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Pittsburgh Detective Celebrated As 'The Epitome Of Grace'


On today's program: A new play explores the life and career of Pittsburgh’s first female assistant police chief; Pitt explains why PFAS chemicals are cause for worry; residents of a Philadelphia neighborhood are proud of their exclusionary reputation; and COVID-19 preparations continue in Pittsburgh.  

Detective’s life and career honored with an upcoming play at Bricolage
(00:00 — 12:40)

Therese Rocco, now approaching her 94th birthday, started with the Pittsburgh Bureau of Police in the missing persons’ office at age 19. She didn’t plan to stay, but went on to become one of the city’s top detectives, the city’s first female assistant police chief and a U.S. Marshall. 

The conversation isa favorite from The Confluence archives, and re-broadcasts just ahead of a new one-woman play about Rocco’s life. The show is at 7:30 p.m. April 3-4 and 2 p.m. April 5 at Bricolage Theater downtown. Tickets will be available at the door for $20, with a portion of the proceeds to benefit the Pittsburgh family support nonprofit, Angel’s Place.

EPA wants to regulate PFAS in drinking water, but what are PFAS?
(14:43 — 18:57)

Last month, the Environmental Protection Agency proposed regulating two PFAS chemicals in drinking water: PFOS and PFOA. Sometimes called "forever chemicals," the difficult-to-clean compounds are an overarching term for 5,000 different substances often associated with health problems.

WESA’s Kathleen Davis spoke to University of Pittsburgh engineering professor Carla Ng, as well as some Pittsburghers to find out how much they know about PFAS. 

How a “secret” working-class neighborhood built its own wall
(19:00 — 26:13)

Longtime residents of a Philadelphia neighborhood called Bridesburg say they want their community to stay the way it's been for generations—small, insular and off the map of developers and would-be renters. For Keystone Crossroads' Embedded 2020 series, Max Marin reports the 6,500-person neighborhood is home to only four black people but is undergoing a slow demographic shift. 

Allegheny County prepares as COVID-19 spreads into PA
(26:18 — 31:15) 

There are 10 presumptive cases of COVID-19 in southeastern Pennsylvania, and state and local health officials say they expect the first could be confirmed in and around the Pittsburgh area in the coming days.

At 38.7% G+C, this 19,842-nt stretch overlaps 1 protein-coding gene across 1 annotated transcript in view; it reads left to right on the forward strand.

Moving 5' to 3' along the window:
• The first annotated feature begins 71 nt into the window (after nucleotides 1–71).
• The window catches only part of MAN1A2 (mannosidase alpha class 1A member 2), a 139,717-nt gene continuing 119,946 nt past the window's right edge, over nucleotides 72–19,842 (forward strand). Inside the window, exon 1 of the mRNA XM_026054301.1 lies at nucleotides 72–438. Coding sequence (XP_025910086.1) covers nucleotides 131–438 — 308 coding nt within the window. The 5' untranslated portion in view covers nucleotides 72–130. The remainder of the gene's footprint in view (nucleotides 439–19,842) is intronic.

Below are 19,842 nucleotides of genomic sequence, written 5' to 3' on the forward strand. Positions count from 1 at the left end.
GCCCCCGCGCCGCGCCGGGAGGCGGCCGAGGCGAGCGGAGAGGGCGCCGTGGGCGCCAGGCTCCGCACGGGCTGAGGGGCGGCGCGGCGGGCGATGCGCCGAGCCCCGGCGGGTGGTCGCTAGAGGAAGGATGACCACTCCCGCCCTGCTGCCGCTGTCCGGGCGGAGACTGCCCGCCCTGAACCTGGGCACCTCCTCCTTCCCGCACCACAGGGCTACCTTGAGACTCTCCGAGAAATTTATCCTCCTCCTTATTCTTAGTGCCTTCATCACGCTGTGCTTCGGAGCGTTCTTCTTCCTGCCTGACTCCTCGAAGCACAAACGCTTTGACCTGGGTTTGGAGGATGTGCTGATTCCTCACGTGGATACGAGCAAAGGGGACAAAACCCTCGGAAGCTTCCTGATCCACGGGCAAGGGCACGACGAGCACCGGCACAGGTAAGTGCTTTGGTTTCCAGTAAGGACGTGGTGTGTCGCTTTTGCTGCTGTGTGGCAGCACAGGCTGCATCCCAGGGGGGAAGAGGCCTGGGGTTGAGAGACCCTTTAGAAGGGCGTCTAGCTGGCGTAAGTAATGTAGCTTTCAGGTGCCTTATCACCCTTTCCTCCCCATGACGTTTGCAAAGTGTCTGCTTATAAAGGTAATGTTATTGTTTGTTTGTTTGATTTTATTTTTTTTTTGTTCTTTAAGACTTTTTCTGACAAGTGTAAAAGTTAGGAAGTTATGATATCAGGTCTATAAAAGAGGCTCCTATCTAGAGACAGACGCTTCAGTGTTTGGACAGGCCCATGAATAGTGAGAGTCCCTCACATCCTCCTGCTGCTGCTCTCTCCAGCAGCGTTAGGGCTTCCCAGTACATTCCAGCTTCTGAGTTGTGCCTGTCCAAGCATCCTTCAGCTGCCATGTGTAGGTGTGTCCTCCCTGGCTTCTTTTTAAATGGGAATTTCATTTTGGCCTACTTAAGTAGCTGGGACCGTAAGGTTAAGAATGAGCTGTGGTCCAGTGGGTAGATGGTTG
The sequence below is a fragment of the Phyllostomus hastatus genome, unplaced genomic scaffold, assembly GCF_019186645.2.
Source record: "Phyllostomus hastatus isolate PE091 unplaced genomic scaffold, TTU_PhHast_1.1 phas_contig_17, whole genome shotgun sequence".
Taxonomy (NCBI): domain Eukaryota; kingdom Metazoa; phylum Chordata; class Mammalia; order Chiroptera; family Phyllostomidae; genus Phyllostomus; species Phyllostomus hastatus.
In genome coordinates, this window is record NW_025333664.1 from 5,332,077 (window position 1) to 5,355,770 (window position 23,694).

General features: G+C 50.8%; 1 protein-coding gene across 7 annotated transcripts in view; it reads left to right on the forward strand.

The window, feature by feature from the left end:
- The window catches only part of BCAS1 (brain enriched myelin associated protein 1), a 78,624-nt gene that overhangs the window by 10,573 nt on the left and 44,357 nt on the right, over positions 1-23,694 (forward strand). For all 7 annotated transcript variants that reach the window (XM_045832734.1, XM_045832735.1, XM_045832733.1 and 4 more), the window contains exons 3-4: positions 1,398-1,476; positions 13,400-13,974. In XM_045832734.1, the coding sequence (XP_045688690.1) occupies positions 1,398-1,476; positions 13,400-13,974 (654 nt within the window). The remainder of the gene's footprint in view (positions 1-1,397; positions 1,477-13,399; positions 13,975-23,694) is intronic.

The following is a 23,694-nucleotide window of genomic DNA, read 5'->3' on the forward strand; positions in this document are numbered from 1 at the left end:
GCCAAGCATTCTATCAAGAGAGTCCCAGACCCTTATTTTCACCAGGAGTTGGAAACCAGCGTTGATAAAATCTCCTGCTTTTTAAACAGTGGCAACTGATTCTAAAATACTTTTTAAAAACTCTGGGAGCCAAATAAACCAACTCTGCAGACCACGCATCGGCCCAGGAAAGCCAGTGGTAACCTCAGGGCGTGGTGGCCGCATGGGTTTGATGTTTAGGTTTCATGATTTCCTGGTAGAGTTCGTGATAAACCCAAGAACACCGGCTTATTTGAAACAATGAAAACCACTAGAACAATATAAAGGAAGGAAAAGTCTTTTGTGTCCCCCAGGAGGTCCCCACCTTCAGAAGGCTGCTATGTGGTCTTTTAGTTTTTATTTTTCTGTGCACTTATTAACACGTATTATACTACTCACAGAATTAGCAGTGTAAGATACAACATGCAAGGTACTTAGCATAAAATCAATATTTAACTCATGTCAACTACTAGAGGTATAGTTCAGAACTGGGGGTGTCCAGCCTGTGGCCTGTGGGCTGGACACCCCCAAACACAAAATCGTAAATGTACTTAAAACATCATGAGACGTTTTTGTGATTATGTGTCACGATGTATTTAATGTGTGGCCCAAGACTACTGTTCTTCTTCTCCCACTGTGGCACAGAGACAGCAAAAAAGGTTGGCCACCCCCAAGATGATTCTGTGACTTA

WESA’s Sarah Boden reports it’s not clear how all the Pennsylvania cases developed—some could be associated with travel—but more local testing is on the way. For now, only the Centers for Disease Control and Prevention can confirm cases of COVID-19. WESA is posting the latest developments relevant to the Pittsburgh region in real time here

90.5 WESA’s Caroline Bourque contributed to this program. 

The Confluence, where the news comes together, is 90.5 WESA’s daily news program. Tune in weekdays at 9 a.m. to hear newsmakers and innovators take an in-depth look at stories important to the Pittsburgh region. Find more episodes of The Confluence here or wherever you get your podcasts.

Kiley Koscinski is a general assignment reporter for 90.5 WESA. She previously produced The Confluence and Morning Edition. Before coming to WESA, she worked as an assignment desk editor and producer at 1020 AM KDKA. She can be reached at
Kevin Gavin is the host of WESA's news interview program "The Confluence." He is a native Pittsburgher and served as news director for 90.5 WDUQ for 34 years. Since the sale of the radio station by Duquesne University to Pittsburgh EPM, Inc. (now Pittsburgh Community Broadcasting Corp.), he served as Executive Producer of Special News Projects prior to being named as host of "The Confluence" five years ago.
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